The Dictionary of Australasian Biography/Martin, Arthur Patchett

From Wikisource
Jump to navigation Jump to search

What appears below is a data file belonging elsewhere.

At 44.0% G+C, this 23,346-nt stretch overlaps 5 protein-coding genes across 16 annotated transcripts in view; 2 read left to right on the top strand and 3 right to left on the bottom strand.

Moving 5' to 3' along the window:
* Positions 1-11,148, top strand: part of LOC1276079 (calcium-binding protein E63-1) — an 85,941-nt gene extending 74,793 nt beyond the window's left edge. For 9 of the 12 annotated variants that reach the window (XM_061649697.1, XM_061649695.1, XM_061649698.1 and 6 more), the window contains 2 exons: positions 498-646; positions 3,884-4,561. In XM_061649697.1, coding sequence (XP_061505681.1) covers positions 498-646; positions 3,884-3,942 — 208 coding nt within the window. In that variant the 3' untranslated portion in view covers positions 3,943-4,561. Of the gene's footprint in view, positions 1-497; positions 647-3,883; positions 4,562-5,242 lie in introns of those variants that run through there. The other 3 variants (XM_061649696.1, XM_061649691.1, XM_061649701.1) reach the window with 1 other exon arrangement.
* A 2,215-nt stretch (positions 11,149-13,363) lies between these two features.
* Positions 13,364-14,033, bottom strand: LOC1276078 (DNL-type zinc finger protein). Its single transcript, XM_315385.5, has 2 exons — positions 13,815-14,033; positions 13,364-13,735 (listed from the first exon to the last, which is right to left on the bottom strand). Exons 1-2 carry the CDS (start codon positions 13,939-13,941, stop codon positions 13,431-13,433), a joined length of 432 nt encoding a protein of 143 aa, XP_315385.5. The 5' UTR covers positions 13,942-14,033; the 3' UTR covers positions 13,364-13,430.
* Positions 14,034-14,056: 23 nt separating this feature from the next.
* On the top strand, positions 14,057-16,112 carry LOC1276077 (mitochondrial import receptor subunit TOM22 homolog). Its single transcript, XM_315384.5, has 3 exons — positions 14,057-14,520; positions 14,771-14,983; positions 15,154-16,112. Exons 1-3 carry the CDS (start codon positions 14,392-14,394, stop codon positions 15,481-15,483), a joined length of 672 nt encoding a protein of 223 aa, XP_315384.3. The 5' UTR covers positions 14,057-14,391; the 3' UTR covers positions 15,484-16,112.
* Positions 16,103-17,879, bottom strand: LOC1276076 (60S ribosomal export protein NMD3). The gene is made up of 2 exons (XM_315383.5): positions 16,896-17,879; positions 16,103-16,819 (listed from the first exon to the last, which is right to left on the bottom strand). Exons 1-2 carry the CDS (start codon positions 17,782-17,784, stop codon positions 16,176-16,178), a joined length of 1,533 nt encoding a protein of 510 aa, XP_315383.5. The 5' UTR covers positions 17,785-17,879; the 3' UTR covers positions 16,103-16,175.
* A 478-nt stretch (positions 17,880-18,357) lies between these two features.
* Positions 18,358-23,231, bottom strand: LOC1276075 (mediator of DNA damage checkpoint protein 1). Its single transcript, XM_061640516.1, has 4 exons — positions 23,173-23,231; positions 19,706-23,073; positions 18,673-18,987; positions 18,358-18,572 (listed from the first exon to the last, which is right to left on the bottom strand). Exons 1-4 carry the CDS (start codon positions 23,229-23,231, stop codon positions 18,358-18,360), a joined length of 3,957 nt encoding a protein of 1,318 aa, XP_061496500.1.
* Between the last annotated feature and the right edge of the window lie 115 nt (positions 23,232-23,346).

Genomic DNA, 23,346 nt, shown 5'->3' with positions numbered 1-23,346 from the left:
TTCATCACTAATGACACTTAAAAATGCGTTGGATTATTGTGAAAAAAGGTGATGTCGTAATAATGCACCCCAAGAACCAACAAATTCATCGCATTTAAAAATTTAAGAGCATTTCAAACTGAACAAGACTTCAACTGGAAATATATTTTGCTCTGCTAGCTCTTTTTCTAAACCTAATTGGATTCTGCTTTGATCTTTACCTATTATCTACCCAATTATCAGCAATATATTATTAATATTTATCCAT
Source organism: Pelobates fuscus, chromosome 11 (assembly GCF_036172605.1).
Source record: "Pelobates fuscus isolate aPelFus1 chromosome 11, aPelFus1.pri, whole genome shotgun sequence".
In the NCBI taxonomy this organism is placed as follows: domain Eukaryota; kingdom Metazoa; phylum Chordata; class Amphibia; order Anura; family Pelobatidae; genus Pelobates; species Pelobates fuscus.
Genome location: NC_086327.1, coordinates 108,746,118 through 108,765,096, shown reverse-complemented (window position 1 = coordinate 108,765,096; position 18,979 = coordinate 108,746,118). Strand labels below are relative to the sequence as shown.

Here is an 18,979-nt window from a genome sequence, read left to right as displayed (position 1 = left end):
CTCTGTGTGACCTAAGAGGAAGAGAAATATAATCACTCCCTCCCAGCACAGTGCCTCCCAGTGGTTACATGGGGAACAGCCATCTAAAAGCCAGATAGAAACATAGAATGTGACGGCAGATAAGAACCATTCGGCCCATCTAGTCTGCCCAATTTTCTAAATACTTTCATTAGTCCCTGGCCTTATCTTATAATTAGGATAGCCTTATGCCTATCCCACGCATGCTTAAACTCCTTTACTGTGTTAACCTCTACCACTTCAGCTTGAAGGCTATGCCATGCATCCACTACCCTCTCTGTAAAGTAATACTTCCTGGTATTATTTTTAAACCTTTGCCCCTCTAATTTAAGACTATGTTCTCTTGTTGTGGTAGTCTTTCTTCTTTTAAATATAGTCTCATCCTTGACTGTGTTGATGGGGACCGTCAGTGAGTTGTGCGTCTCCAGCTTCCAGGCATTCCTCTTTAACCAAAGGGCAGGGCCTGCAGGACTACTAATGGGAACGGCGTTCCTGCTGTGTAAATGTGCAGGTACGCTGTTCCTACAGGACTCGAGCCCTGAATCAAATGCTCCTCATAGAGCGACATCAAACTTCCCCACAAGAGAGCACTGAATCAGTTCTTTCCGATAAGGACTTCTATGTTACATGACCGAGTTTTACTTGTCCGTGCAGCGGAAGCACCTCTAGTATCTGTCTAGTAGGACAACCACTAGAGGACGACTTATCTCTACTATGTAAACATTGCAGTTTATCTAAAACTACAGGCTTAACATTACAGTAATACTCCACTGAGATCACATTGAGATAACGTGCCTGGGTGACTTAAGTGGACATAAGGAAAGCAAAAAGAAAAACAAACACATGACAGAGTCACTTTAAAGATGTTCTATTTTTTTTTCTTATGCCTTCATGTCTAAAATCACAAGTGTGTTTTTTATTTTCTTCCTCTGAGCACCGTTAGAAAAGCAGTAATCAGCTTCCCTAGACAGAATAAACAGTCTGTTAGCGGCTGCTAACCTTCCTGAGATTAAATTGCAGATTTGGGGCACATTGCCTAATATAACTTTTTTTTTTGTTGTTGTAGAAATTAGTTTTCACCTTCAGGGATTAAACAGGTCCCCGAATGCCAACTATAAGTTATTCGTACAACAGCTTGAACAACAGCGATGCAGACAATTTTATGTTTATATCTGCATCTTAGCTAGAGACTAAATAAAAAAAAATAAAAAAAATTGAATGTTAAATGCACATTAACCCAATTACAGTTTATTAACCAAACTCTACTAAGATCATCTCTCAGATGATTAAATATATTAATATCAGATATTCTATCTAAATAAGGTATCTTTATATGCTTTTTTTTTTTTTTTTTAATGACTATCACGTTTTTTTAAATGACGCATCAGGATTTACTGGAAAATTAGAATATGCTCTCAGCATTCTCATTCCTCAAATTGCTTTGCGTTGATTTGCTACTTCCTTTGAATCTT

Martin, Arthur Patchett, F.R.G.S., was born at Woolwich, Kent, on Feb. 18th, 1851. He is the son of George Martin and Eleanor (Hill) his wife, whose families were settled in Kent and Surrey, but who were both, on the maternal side, of Scottish extraction. When about eighteen months old, he was taken out by his parents to Melbourne, arriving in Hobson's Bay at Christmas, 1852. At St. Mark's Church of England School, Fitzroy, Mr. Martin received his education until he matriculated at Melbourne University, subsequently entering the Civil Service. In the meantime his literary bent had strongly declared itself; and at the Eclectic Society of Victoria, where he succeeded the founder, Mr. H. K. Rusden, as secretary, he was for many years a leading essayist and debater. During his secretaryship the Society contributed to the memorial statue to John Stuart Mill, erected on the Thames Embankment. Mr. Martin was the principal organiser of the meeting which took place at the Melbourne Town Hall on July 29th, 1878, "to express public appreciation of the services of the Earl of Beaconsfield in the settlement of the Eastern Question." Out of the Eclectic Society arose the Melbourne Review, a high-class quarterly periodical, which existed from Jan. 1876 to Oct. 1885, and of which Mr. Martin acted as editor, being also one of the most frequent contributors, until he left Melbourne for London in 1882. Before leaving Victoria Mr. Martin contributed to various Christmas and other collections, and had published: "Sweet Girl Graduate" (a novelette), "Lays of To-Day, or Verses in Jest and Earnest," and "Fernshawe," the latter an octavo volume consisting of essays and poems, several of which had first seen the light in the pages of the Melbourne Review. Since coming to reside in London, Mr. Martin has largely devoted himself to journalistic work; but, in addition, has written in several of the magazines, introducing the Australian poet, Adam Lindsay Gordon, to the English literary public by an article in Temple Bar of Feb. 1884. His most solid achievement, however, was the publication of a work entitled "Australia and the Empire," specially dedicated to the First Lord of the Treasury, Mr. Balfour. The opening essay in this work, entitled "Robert Lowe in Sydney," formed the nucleus of the undertaking on which Mr. Martin is now engaged—the complete political biography of Lord Sherbrooke. Among other literary efforts in London may be mentioned "Oak-bough and Wattle-blossom," the first of those collective stories by "Australians in England" of which there are now quite a series. "Over-the-Sea Stories for the Children of Two Worlds" a profusely illustrated gift-book, is also a collection by Mr. Martin. In 1886 Mr. Martin married the only daughter of the late Dr. J. M. Cookesley, of Boulogne-sur-Mer, who is also knows in the literary world by translating of Alfred de Musset, as well as by her poetical contributions to various periodicals. Mrs. Patchett Martin has recently turned her early Queensland experiences to account in "Under the Gum-tree" (1890), and "Cooëe" (1891) an interesting collection of tales of Australian life by Australian ladies. Since July 1891 Mr. Martin has been editor of Literary Opinion.